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Editorials/Opinions Analyses for UPSC – 17 May 2021


  1. Covid-19: From bad to worse for women workers

Covid-19: From bad to worse for women workers


The COVID-19 pandemic has destroyed millions of livelihoods and led to a sudden and large increase in poverty and a massive disruption of the labour market in India.

Women workers, in particular, have borne a disproportionate burden. As the country meets the challenge of the second wave of the pandemic, it is crucial to learn lessons from the first wave to chart the policy path ahead.


GS-II: Social Justice (Issues Related to Women)

Mains Questions:

During the Covid-19 pandemic, women had borne a disproportionate burden of the severe disruptions to life and the economy. Discuss. Suggest measures to address the issue. (15 marks)


Dimensions of the Article:

  1. A widening economic gap
  2. Gender inequality in India:
  3. Constraints in Female Labour Force Participation
  4. Growing domestic work:
  5. Way Forward

A widening economic gap

  • Data from the Centre for Monitoring Indian Economy Pvt. Ltd. show that 61% of male workers were unaffected during the lockdown while only 19% of women experienced this kind of work security.
  • Women have lost more jobs irrespective of the industry in which they were employed.
  • Unlike men who had the option of moving into fallback employment arrangements like self-employment and daily wage work, women seemed to have far fewer options.
  • 47% of employed women who had lost jobs during the lockdown, had not returned to work, while the number stood at only 7% for men.
  • Nearly half of the women workers, irrespective of whether they were salaried, casual, or self-employed, withdrew from the workforce, as compared to only 11% of men.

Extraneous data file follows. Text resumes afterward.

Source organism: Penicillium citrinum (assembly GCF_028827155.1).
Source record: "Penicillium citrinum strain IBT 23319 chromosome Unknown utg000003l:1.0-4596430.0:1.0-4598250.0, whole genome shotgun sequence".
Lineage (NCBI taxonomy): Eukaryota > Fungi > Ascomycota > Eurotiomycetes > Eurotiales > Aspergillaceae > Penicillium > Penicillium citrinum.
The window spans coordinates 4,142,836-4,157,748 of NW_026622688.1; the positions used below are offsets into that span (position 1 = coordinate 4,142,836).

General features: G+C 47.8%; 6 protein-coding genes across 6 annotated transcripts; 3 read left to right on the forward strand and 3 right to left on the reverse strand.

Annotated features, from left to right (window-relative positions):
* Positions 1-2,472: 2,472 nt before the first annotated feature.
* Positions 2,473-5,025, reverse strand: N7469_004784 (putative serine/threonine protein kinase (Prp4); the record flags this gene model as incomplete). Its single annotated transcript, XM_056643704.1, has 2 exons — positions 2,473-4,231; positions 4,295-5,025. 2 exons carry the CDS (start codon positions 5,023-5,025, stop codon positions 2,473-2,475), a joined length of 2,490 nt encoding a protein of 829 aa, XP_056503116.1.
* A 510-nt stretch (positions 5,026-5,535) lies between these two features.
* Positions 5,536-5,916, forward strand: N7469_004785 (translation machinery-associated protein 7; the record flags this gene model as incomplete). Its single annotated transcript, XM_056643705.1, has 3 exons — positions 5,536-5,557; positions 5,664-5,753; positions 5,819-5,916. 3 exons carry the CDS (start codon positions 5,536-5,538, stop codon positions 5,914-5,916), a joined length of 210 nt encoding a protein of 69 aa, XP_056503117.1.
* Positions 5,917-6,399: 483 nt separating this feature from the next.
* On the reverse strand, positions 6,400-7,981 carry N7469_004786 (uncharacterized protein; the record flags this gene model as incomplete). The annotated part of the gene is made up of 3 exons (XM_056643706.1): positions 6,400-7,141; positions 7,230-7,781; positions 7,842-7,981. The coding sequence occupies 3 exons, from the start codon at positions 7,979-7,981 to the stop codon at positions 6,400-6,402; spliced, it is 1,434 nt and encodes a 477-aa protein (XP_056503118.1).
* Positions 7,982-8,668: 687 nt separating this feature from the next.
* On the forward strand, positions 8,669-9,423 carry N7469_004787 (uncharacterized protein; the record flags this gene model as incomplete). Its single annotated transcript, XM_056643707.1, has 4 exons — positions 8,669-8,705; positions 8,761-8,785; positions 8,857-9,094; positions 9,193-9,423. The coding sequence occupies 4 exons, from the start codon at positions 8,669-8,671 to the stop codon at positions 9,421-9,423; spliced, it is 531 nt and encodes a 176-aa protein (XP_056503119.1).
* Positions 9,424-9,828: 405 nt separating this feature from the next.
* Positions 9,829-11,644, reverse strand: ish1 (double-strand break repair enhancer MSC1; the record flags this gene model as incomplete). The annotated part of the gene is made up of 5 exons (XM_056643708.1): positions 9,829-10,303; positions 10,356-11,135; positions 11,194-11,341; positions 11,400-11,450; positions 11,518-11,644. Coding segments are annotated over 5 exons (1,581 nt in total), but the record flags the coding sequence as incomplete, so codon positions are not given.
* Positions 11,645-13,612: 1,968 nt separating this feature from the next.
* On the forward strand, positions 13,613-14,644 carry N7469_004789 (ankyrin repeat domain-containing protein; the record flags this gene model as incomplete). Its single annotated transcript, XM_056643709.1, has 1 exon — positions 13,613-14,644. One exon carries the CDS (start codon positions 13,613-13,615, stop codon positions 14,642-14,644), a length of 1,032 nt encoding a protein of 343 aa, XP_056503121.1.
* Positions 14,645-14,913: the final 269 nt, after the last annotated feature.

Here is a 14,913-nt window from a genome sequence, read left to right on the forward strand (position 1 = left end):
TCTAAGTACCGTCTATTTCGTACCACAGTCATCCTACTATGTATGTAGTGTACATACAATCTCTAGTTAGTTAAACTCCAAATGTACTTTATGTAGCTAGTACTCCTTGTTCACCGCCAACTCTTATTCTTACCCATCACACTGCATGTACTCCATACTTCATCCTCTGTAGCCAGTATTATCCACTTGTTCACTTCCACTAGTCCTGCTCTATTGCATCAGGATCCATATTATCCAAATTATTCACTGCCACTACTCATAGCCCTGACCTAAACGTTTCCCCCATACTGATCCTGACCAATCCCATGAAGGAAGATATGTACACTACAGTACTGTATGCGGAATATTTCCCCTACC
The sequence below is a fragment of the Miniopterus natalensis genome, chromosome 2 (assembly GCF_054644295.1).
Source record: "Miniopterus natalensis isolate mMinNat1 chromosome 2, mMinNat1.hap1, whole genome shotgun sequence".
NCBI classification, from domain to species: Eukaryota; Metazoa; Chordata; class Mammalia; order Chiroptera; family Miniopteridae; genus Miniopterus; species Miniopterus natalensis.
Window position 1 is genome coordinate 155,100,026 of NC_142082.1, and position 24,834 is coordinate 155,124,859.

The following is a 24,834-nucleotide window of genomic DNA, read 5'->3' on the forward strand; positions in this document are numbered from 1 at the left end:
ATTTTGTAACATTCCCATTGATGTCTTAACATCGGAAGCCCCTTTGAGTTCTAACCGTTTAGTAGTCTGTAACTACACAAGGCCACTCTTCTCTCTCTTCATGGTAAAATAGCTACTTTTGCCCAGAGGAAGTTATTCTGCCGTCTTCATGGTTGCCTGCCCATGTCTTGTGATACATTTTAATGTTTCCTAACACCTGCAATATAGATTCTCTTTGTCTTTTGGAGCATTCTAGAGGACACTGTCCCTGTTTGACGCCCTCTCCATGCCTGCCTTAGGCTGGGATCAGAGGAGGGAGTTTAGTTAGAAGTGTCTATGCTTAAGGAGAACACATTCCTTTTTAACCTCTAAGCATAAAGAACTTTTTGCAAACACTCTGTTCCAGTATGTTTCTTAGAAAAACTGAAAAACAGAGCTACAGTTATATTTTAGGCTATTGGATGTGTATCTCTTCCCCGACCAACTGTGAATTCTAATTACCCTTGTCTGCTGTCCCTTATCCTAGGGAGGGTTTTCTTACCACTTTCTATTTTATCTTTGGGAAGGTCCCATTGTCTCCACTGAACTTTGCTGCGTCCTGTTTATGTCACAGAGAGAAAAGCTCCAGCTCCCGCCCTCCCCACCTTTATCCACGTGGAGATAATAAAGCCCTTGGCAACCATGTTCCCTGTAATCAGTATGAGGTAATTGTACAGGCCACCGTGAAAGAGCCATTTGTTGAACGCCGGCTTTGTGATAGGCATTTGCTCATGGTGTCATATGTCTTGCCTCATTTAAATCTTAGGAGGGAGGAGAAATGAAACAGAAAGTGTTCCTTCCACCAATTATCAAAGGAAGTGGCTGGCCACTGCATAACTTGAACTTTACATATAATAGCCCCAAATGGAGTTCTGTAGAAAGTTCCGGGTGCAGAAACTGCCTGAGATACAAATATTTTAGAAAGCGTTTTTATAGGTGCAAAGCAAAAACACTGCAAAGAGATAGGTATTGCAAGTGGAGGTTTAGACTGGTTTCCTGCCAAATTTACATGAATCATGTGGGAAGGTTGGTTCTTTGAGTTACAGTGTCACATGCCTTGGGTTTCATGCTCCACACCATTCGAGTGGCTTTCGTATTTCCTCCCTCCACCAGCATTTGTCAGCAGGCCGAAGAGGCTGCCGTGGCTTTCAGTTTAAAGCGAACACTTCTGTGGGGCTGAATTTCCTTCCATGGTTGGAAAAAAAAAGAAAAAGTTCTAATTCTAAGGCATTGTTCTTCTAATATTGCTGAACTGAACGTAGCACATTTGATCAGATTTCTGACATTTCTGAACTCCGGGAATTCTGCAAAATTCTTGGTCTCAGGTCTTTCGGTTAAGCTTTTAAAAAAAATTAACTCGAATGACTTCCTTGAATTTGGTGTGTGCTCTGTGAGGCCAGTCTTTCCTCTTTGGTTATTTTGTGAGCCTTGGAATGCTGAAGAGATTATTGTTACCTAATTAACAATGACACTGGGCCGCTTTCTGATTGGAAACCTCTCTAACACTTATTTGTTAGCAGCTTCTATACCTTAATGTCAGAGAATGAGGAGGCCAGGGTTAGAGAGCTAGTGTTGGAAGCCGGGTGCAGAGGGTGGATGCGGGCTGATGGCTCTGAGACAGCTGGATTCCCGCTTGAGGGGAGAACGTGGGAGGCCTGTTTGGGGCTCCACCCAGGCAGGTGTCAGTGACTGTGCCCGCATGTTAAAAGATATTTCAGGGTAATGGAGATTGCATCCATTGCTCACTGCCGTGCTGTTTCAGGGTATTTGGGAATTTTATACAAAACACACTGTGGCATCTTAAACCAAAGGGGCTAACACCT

• Even as new entrants to the workforce, women workers had poorer options compared to men. Women were more likely to enter as daily wage workers while men found avenues for self-employment. This leads to more precarious work and lower earnings as compared to men.

Gender inequality in India:

  • India has slipped from 112 to 140 amongst 156 countries in the 2021 WEF Global Gender Gap Report. Of the four pillars of the index, India suffered mainly in economic participation.
  • Gender inequality subsists in the Indian economy as in other sectors like health, education and politics.
  • The labour participation of women is 22 per cent in India, one of the lowest in the world (comparable countries have 50 per cent).
  • The wage gap between men and women across the Indian economy is a marked feature in India.
  • Despite the fact that the number of women has increased in jobs, still, they lag behind in the total percentage of jobs. The gender employment gap is substantial given that only 18% of working-age women are employed as compared to 75% of men (Pre-pandemic statistics).
  • Reasons include a lack of good jobs, restrictive social norms, and the burden of household work.

Constraints in Female Labour Force Participation

  1. Stereotyping in Society: India’s societal norms are such that women are expected to take the responsibility of family care and childcare. This stereotype is a critical barrier to women’s labour force participation. Due to this, women are in constant conflict over-allotment of time for work and life is a war of attrition for them.
  2. Digital Divide: In India in 2019, internet users were 67% male and 33% female, and this gap is even bigger in rural areas. This divide can become a barrier for women to access critical education, health, and financial services, or to achieve success in activities or sectors that are becoming more digitized.